The last time Liz Truss traveled to Tokyo was in October 2020 to sign the UK’s first post-Brexit trade agreement.
She lauded the event as a “historic moment.”
At that stage, Ms Truss was the international trade secretary - a job which involved trying to reshape Britain’s relations with other countries, following the referendum which led to the UK’s exit from the European Union.
According to officials in her department, the deal with Japan covered “billions of pounds of trade, supporting jobs and growth across the United Kingdom.”
Boris Johnson was impressed. He promoted Ms Truss to become foreign secretary, a position he himself had held before becoming prime minister in 2019.
Mr Johnson’s term as Britain’s leader was fraught with problems, especially relating to the pandemic. Despite success in rolling out the COVID vaccine, he was forced to resign in July 2022, following a slump in public support and a major party rebellion.
There followed an intense competition to lead the Conservative Party. It was announced the week of September 5 that Ms Truss has won the race, after securing support from the majority of its members, as well as backing from MPs.
In her acceptance speech, Ms Truss expressed admiration for her “friend Boris Johnson.” She hailed the Conservatives as “the greatest political party in the world” and added “during this leadership campaign, I campaigned as a Conservative and I will govern as a Conservative.”
Her first speech as party leader contained almost no mention of foreign policy, apart from praise for Mr Johson for standing up to Vladmir Putin. She is set to spell out her policies in more detail over the coming days, as she appoints her new Cabinet.
Even though there will be changes in ministers, there will be no watering down of the rhetoric on the Russian invasion of Ukraine, which Britain has strongly condemned.
In May 2022, when the Japanese Foreign Minister, Yoshimasa Hayashi met Ms Truss, the pair confirmed the importance of close collaboration of the international community - including the G7 - in response to Russia's aggression against Ukraine.
Ms Truss and Mr Hayashi also confirmed that Japan and the UK will deepen their cooperation in a wide range of areas, including defense and economic security, “towards the realization of a free and open Indo-Pacific.''
That phrase was originally coined by Japan’s late Prime Minister Shinzo Abe. It has since become a rallying call for liberal democracies, including Britain and the United States.
Britain’s warm relationship with Japan stands in contrast to increasing tension with China.
During the campaign for the leadership of the Conservative Party, The Times newspaper said that Liz Truss has come to regard China as a “threat” to the UK’s national security. This is similar to the language used to describe Russia.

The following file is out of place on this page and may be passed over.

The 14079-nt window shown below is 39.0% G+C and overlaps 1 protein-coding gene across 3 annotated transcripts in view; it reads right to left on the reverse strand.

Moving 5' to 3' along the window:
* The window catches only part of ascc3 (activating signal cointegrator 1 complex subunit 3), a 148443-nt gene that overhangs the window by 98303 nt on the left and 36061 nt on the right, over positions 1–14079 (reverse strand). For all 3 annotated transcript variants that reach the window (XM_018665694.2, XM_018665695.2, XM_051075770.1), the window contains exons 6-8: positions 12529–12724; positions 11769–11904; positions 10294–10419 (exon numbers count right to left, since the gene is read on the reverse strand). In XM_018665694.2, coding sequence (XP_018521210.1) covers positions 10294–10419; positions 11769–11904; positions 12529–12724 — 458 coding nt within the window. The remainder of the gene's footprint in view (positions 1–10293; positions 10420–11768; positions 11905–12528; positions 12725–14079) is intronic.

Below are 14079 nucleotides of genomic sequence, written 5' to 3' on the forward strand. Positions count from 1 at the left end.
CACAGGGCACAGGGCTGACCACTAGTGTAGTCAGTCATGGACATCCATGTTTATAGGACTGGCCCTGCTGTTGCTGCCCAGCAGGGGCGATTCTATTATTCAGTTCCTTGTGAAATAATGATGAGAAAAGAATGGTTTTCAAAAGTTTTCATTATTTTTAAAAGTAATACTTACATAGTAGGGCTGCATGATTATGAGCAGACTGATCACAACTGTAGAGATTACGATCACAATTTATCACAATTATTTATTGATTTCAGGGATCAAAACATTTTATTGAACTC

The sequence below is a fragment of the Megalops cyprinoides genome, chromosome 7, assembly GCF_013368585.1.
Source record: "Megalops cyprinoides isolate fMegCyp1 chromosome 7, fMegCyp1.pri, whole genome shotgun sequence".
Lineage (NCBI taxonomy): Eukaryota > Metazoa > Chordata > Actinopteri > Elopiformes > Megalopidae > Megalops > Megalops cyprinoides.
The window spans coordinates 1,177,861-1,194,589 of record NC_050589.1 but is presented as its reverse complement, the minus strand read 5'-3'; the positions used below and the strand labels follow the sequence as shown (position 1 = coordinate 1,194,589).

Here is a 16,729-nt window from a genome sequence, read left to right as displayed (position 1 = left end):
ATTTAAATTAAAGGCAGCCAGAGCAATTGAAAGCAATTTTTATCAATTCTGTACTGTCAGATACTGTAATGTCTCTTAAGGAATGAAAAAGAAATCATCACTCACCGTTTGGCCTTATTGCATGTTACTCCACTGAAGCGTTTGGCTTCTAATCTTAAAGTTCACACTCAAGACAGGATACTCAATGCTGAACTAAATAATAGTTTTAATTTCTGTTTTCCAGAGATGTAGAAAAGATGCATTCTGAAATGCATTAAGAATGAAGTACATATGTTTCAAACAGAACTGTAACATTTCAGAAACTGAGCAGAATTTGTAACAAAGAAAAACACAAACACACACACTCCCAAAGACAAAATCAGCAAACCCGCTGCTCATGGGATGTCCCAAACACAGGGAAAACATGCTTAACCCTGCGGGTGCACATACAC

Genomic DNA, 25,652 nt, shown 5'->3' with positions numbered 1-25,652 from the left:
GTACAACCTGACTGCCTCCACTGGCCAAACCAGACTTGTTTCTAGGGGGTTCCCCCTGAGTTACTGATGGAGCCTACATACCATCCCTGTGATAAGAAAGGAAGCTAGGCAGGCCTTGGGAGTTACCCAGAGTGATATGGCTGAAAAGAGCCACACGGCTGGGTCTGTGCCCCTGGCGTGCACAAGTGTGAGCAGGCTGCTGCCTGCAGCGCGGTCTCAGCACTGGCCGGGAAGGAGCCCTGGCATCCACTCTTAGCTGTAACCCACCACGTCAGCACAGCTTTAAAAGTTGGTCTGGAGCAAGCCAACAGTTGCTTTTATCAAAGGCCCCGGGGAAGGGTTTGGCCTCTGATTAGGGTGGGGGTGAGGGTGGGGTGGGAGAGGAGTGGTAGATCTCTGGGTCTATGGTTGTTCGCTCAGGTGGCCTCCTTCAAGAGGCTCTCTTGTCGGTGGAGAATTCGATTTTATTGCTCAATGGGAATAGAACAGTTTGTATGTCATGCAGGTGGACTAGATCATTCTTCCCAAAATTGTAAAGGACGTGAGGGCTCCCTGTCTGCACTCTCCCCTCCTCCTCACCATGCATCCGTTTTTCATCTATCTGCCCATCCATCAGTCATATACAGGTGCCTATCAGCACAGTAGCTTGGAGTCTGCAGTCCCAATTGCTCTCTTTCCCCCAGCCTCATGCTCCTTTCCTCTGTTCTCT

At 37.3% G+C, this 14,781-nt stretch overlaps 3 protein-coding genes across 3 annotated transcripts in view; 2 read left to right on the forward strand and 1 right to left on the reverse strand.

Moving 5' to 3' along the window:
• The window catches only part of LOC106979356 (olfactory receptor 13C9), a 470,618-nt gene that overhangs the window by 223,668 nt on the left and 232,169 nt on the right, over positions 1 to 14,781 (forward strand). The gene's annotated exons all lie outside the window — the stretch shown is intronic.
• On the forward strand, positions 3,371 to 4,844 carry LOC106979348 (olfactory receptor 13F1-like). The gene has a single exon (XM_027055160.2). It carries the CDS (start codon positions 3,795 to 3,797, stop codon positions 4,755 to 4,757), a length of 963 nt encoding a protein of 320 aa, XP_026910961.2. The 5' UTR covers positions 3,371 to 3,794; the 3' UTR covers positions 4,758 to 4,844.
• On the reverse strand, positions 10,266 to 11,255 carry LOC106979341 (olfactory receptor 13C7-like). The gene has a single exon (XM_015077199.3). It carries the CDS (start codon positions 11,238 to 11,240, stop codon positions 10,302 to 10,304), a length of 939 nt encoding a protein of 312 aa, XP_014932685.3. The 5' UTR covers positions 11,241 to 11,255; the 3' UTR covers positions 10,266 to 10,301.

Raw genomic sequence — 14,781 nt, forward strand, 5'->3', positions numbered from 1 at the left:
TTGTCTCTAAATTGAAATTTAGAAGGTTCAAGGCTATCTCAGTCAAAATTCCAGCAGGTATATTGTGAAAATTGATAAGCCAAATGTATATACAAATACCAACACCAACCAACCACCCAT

She called for a "network of liberty" to boost collaboration with like-minded nations against hostile states and indicated that she wants to update British defense, security, trade and foreign policies.
Ms Truss may well be prepared to publicly recognize that genocide is taking place against the Uyghur ethnic minority in the Xinjiang Autonomous Region of China.
All of this has led to anger from Beijing, where the propaganda tries to belittle Britain as a minor nation, which has “tied itself to the American chariot.”
Funding for Defense
Since the Russian invasion of Ukraine, there has been intense debate in the UK as to how much of the national budget should be spent on defense.
During the campaign to become prime minister, Ms Truss said she would raise military spending to three percent of GDP by 2030 if elected.
Citing the growing threat of Russia and China, her plans went considerably further than those laid out by Boris Johnson.
Over the course of the next year, the British government plans to spend around £47 billion British pounds ($54 billion USD) on defense, including the deployment of an aircraft carrier and battle ships to the Pacific Ocean, near Japan and China.
A similar debate is taking place in Japan. Some members of the ruling Liberal Democratic Party want defense spending to rise to two percent of GDP within five years, to around 10 trillion JPY ($72 billion USD).
That would make Japan the third-largest military spender after the United States and China, rivaling India and surpassing Britain and Russia.
Japan’s defense ministry officials recently stated: "The international community faces a period of the toughest challenges since World War II. The existing order faces serious challenges, as the world enters a new era of crisis."
"What is happening in Europe can happen in the Indo-Pacific region."
The risks to world peace will have become abundantly clear to Ms Truss during her spell at the Foreign Office. But as the nation's leader, another crisis must take priority: runaway inflation combined with a cost of living emergency.
Rapid rises in energy costs have left millions of people in the UK at risk of being unable to heat their homes this winter. There is talk of energy rationing, or even power cuts.
Ms Truss’s first task as Prime Minister is to decide how much financial help the government is able to offer people with their fuel bills and how it will raise the money to keep Britain’s lights on.
- Honored by the Captain of the Guard, Kishida Clinches Trade and Security Deals with Britain
- EDITORIAL | Japan Should Proactively Support Britain’s Inclusion in the TPP
- How Strategic Japan Has Defined Today’s Indo-Pacific Order
Author: Duncan Bartlett
Duncan Bartlett is a regular contributor to JAPAN Forward. You can read his other articles and essays here.